To some, the candy-colored ride-share bikes on Dallas’ streets and lakesides (and a few actually in the lakes) are a nuisance. Others see them as a small step toward alleviating traffic congestion. To Rex Thompson, a retired Southern Methodist University finance professor who has considered the business side of the bikes, they’re a “revenge effect” of our financial system and how it’s evolved.
“Aggregating capital allows you to build big things, and that’s good,” he says. “Financial markets also allow someone to make a big mistake. They can aggregate a bunch of capital for a really stupid idea.”
In his studied view, the bikes would be the latter. With low interest rates worldwide, multibillion-dollar pension funds searching for return have piled into venture capital funds, so there’s a hefty supply of capital chasing a limited number of profitable new ideas.
Because it’s relatively easy to make a business out of hooking a bike to a mobile payment system, no one company became the advantaged “first mover” in the free-roving bike-share business. “It’s pretty rare to come out with something where you’re so far ahead that you have years on the competition,” Thompson says. “There are the Steve Jobs stories. How rare are those?”
Thompson says you don’t need an advanced business degree to see how over-capitalized Dallas’ bike-share business has become since last August, when the bikes appeared. Five operators throughout the city—LimeBike, ofo, VBikes, Mobike, and Spin—had between 18,000 and 20,000 bikes in Dallas as of mid-March.
Venture-fund backers of the idea have reportedly said the bikes need two or three riders a day to operate in the black. As proof, they’ve pointed to bike-share viability in China, where nearly 30 startups have entered the market. China-based Mobike, backed by the conglomerate Tencent Holdings, and ofo, backed by e-commerce giant Alibaba Group, have each raised roughly $1 billion in funding and are frequently mentioned as the likely winners in China’s bruising market.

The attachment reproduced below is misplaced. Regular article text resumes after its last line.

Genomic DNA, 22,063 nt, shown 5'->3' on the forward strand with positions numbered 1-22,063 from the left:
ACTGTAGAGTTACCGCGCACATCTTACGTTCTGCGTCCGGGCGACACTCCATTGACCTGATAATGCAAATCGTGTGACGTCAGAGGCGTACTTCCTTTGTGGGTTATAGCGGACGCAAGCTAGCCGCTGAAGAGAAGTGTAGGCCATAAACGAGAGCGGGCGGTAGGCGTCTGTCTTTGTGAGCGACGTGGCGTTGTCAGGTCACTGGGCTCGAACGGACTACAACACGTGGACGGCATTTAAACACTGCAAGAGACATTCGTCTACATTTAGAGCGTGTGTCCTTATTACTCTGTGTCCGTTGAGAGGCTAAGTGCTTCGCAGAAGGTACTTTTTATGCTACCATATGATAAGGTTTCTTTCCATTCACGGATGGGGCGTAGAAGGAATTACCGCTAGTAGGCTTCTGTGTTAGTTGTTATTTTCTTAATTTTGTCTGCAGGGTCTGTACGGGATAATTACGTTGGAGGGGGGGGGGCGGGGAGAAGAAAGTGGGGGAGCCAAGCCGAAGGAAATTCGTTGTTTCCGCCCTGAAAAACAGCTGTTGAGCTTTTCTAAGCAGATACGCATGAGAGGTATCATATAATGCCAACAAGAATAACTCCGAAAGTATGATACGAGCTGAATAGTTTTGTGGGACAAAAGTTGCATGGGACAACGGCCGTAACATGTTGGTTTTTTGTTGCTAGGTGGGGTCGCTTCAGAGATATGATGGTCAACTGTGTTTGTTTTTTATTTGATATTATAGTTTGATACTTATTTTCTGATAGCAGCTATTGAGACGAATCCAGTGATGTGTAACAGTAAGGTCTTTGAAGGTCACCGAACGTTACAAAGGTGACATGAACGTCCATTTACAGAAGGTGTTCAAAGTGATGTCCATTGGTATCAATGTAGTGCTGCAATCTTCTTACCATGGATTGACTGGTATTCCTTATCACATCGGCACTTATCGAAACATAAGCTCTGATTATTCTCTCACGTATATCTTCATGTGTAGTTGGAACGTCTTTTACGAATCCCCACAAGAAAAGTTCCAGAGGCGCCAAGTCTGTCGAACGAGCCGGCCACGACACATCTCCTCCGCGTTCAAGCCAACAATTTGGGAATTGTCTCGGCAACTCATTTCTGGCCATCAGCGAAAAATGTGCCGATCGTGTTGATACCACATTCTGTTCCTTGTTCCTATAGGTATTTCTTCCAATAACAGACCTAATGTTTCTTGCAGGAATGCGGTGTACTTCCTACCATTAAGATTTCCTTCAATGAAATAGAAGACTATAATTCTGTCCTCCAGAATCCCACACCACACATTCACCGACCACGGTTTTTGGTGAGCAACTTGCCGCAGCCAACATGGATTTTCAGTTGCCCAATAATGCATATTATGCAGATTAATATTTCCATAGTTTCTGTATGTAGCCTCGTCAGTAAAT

It’s laughable to compare Dallas with say, Shanghai, which has 24 million people, most of whom don’t have cars and live in dense high-rises, Thompson says. “They have a shopping mall that gets a million visitors a day.”
The National Association of City Transportation Officials, which studies dockless bikes, says the business models are reliant on high trip volumes to break even or make money. The study’s model assumed that at $1 a ride—Dallas’ going price for rides after free introductory offers—it would take about four rides per bike per day to break even. The study factored in an average bike cost of $200, with replacement needed every two years. Payroll for staff to collect, redistribute, and repair the bicycles was also accounted for.
While figures like these paint a picture that Dallas’ dockless bike experiment is failing, advocates such as Dallas city council member Philip Kingston is not convinced. “These estimates are just guesses,” he says, adding that nobody knows how this business will shake out. “Of course [Dallas’ bike-share companies] are losing money now,” he says. “They’re startups.”
On a bursting spring day in mid-March, they attracted 10,000 rides, Kingston says. That’s roughly one eighth of the daily average the transportation officials’ study claims would be needed to break even.
Kingston likes the bikes’ potential to displace car trips, but concedes they likely will need to charge more, and the city will need to collect fees from the bike companies for using city streets and sidewalks.
As Thompson sees it, the bikes are a textbook example of the ability of the system to gather and deploy capital quickly, but not wisely. “This is going to happen once in a while.” he says. “Twenty thousand bikes are going to end up in some city.”
Thomas Korosec is an award-winning journalist who specializes in legal and business topics.